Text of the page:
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Thursday, June 30, 2005

Canada Day - Remembering the Battle of the Somme

Tomorrow is Canada Day. A celebration of the nation we live in, but did you know it’s also the anniversary of the battle of the Somme? It was on July 1, 1916 that this historic battle at Beaumont Hamel began. It was also this day that the Newfoundland Regiment fought its first engagement in France. An engagement that would prove to be the regiment’s costliest of the war.

After the battle, one report on the efforts of the Newfoundlander's, from the Divisional Commander stated, “It was a magnificent display of trained and disciplined valour, and its assault failed of success because dead men can advance no further.”

For its size, no unit suffered heavier losses than did the Newfoundland Regiment which began the battle with 801 men. Only 68 answered to roll call the next day.

For decades it was a custom in the province to remember these fine men on July 1, the anniversary of the day so many perished. With official recognition of Canada Day having been set for the same date, the people of the province would attend solemn ceremonies and watch legion parades in the morning then raise the Canadian flag in the afternoon. Some would call it a livable compromise, but even this is no longer happening.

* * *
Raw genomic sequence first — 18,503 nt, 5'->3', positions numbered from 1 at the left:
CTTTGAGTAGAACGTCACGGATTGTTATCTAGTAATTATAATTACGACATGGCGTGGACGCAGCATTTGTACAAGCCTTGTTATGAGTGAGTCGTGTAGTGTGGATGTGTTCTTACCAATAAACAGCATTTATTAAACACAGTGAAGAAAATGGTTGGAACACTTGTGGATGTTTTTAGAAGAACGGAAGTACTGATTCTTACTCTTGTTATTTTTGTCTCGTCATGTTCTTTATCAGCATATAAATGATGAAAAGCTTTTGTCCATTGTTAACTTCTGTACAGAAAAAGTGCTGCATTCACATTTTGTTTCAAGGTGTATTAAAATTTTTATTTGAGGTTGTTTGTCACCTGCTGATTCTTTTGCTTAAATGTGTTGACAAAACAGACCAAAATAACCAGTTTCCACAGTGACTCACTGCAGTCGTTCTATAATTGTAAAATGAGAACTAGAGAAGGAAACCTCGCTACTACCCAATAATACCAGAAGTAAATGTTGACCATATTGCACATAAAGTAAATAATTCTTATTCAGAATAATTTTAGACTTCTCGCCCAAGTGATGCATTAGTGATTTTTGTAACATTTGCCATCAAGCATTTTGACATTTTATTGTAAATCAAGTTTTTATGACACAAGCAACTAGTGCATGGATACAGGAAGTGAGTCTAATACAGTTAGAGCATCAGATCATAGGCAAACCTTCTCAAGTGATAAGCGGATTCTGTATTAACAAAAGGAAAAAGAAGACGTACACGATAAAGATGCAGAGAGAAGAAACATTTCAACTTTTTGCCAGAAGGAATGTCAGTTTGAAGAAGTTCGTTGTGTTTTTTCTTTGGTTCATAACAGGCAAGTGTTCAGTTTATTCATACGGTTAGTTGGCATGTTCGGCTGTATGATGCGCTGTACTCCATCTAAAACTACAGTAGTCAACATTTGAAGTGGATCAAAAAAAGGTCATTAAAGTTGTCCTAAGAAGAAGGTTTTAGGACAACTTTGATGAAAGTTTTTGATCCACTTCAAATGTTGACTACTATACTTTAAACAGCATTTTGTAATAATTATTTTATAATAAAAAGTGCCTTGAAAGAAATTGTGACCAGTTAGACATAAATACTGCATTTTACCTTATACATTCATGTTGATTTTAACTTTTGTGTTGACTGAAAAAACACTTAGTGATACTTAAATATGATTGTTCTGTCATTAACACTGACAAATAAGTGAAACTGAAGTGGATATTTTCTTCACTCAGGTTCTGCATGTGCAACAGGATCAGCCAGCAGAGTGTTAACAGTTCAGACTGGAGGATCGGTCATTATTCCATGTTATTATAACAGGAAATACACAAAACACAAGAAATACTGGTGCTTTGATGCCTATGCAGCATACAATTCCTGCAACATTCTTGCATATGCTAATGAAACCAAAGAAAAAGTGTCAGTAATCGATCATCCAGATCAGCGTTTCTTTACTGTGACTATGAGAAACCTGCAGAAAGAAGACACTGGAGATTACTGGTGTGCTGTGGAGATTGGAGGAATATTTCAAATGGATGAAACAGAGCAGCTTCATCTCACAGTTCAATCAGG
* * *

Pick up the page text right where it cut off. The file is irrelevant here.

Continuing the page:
These days the parades and legion gatherings are relegated to another, arbitrarily determined day. Newfoundland and Labrador lost many sons in what was arguably one of the bloodiest battles of World War I, four from one family alone. The historical acts of remembrance that people of the province took part in is woven into the fabric our shared history. That fabric is now torn and tattered. The memories relegated to the back pages of history and the dust of battle swept under the collective carpet of this country.

On July 1 a small group of protestors usually gather to remember the day by wearing black arm bands and marching on Confederation Hill. Will they do the same this year or a year from now, or will they’re numbers begin to dwindle over time? One can only hope that at least some segment of our population does not forget those that went before.

Newfoundland and Labrador has a rich and vibrant history that should make everyone in the province hold their heads high with pride. The problem today is that the people of the province have been stepped on and pushed around for so long that they don’t even realize it.


Sheila P said...

Memorial Day was a big event when I was growing up. Now its pretty much forgotten. Its a shame and a black mark on the province that we let Canada dictate how we remember our soldiers. Soldiers who were not in the Canadian forces but the Newfoundland forces.

Anonymous said...

it is a shame...

a fitting conflict maybe?

Maria said...

We've sold our soul to get the Dole.

Canada gave us our social safety net back in 49 and we lost and we gave up our souls in return.

This is shameful.